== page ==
Because "0000" is detected as a no key pressed, the state machine jumps from state to state. While holding 4 and 6 if one pushes and leaves 4 several times, it is detected as 6 pressed several times, which is a big bug.

Which is somewhat similar to what I was facing. I had an issue where my state machine would skip states, which seemed impossible.

If you read the answers to the question linked above, you'll see that it is recommended to add a synchronizer to the input line before it is fed into your state machine. This is typically accomplished with two D Flip Flops in series:

enter image description here

Not having your button input synced with your HW causes very bizarre issues, which I've experienced with my N64 project. Adding this little bit of HW was almost like magic.

So please check first that your inputs are being synced.

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  • \$\begingroup\$ To implement the Synchronizer on the answer doesn't seem to be difficult but when I read the process, what I understand is that async_in is delayed with 3 clock cycles but its value and everything is the same? \$\endgroup\$ – Anarkie Jun 11 '14 at 18:48
  • \$\begingroup\$ The big difference is that your signal will be converted from asynchronous to synchronous. What happens in HW sometimes with asynchronous signals (like your buttons) is that the bits are in "meta-stability", this causes very strange errors in the HW. Using the D Flip Flops ensure that meta-stability does not occur in your design. I was also skeptical of the effectiveness of this, but it solved my issue perfectly. \$\endgroup\$ – Nick Williams Jun 11 '14 at 18:52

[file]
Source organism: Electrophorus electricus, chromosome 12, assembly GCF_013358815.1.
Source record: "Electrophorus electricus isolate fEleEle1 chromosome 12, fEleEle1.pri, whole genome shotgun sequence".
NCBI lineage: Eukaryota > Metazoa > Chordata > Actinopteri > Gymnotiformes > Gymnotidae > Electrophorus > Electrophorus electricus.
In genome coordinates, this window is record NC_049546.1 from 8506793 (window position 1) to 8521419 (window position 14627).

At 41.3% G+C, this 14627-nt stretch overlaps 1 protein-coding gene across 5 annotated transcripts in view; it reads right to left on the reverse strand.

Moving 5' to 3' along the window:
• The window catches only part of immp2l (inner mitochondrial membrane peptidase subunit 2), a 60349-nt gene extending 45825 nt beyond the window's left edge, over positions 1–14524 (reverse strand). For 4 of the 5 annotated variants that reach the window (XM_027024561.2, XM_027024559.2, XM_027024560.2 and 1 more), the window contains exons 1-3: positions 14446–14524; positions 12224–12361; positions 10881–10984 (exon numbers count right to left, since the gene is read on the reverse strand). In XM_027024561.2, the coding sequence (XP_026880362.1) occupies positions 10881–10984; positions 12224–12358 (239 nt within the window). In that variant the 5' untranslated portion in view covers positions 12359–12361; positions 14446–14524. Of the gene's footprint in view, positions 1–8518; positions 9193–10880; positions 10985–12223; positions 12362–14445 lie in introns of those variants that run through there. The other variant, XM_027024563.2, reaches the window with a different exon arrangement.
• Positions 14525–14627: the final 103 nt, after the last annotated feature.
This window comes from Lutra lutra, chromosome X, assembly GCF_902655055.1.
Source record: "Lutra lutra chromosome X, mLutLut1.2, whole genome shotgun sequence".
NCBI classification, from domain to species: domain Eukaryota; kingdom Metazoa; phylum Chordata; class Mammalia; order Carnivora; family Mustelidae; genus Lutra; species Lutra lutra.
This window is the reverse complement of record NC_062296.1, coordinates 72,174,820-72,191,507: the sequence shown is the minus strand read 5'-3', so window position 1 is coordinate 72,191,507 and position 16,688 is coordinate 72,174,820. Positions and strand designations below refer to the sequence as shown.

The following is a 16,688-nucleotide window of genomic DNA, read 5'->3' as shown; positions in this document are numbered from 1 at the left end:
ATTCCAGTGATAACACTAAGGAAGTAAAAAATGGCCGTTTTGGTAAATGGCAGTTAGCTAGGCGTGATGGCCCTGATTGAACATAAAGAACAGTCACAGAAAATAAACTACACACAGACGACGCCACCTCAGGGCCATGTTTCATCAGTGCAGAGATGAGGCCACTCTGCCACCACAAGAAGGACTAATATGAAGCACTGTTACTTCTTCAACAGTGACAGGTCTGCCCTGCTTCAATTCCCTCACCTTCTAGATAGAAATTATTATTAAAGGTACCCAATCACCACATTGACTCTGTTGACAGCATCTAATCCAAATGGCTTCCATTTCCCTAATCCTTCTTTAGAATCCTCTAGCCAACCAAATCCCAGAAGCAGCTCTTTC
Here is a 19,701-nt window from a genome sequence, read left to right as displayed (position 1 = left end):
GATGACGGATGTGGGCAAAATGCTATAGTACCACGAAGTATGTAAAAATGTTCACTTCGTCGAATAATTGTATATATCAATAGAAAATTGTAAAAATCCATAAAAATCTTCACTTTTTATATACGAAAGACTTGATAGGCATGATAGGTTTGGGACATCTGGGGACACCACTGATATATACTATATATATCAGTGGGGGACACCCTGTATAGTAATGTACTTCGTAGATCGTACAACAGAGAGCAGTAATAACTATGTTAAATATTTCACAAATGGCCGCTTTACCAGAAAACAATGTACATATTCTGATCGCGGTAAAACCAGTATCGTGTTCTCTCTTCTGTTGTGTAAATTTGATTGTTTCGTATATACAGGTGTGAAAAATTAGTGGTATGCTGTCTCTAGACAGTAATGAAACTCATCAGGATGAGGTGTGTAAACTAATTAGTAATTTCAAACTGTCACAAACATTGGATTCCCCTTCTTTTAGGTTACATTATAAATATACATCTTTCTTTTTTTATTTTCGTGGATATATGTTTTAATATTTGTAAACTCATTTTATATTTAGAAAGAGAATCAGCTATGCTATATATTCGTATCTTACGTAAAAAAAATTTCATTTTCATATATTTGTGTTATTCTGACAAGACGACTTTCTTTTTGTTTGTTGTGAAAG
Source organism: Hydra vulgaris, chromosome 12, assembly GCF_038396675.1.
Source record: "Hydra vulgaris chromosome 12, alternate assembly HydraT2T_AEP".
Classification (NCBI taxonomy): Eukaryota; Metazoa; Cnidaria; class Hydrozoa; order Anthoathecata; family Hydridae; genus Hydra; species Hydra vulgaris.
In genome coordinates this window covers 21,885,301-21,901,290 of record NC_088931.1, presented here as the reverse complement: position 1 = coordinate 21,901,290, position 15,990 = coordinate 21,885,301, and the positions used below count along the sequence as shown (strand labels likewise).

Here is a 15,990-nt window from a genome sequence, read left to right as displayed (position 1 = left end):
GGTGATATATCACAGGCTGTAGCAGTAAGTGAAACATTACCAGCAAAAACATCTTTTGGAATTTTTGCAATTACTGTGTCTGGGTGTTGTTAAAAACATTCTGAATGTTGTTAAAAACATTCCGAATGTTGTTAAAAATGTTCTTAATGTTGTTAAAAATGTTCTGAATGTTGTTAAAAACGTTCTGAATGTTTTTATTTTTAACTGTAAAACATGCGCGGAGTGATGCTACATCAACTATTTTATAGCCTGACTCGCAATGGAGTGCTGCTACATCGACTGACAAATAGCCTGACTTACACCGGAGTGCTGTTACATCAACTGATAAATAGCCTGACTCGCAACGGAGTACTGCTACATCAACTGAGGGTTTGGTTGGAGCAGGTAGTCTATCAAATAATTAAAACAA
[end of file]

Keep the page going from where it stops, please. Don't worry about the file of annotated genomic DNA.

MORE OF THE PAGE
• \$\begingroup\$ I tried it, was worth a try but didn't help :( \$\endgroup\$ – Anarkie Jun 11 '14 at 19:14
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This is an interesting question! The reason you are seeing a low on pin7 when you press key4 and key6 is because of pin3 and pin5.

To explain further, pin3 and pin5 will never be high at the same time - one of them will always be a path to ground (according to your design). Thus, when you press key 4 and key 6, you are creating a path to ground for pin7.

See image:

Pin 7 sees a path to ground. You have a short circuit.

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  • \$\begingroup\$ I added a picture to my question and pin7 looks high still when both keys are pressed. \$\endgroup\$ – Anarkie Jun 11 '14 at 18:22
  • \$\begingroup\$ OP explained that he does not raise pin 3, 1 or 5 HIGH at the same time at any moment. He sequences the columns with: "001", "010", and "100. Pins 3 and 5 are never HIGH simultaneously to begin with. \$\endgroup\$ – Nick Williams Jun 11 '14 at 18:22
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    \$\begingroup\$ That's the point @EEIngenuity is trying to make - there's an apparent path between pins 3 and 5, which will never have the same value, "thus, when you press key 4 and key 6, you are creating a path to ground for pin7." \$\endgroup\$ – fru1tbat Jun 11 '14 at 19:38
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    \$\begingroup\$ @Anarkie In the picture Pin3 is not connected to GND or VDD. It is a floating node. This does not create the short-circuit scenario that you have in your original trial. Try to connect pin 3 to VDD and Pin5 to GND and repeat this test. \$\endgroup\$ – Miron V Jun 13 '14 at 20:20
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    \$\begingroup\$ @EEIngenuity You are absolutely right!!! Yes, yes when I connect pin3 to VDD, pin7 becomes low!!! So please help me how can I overcome this problem and make it work :( I'm using VHDL and also another colleague who is in the same project in a different team, doesn't face this problem so somehow he solved it but I don't know how, same keypad, same board! \$\endgroup\$ – Anarkie Jun 14 '14 at 12:36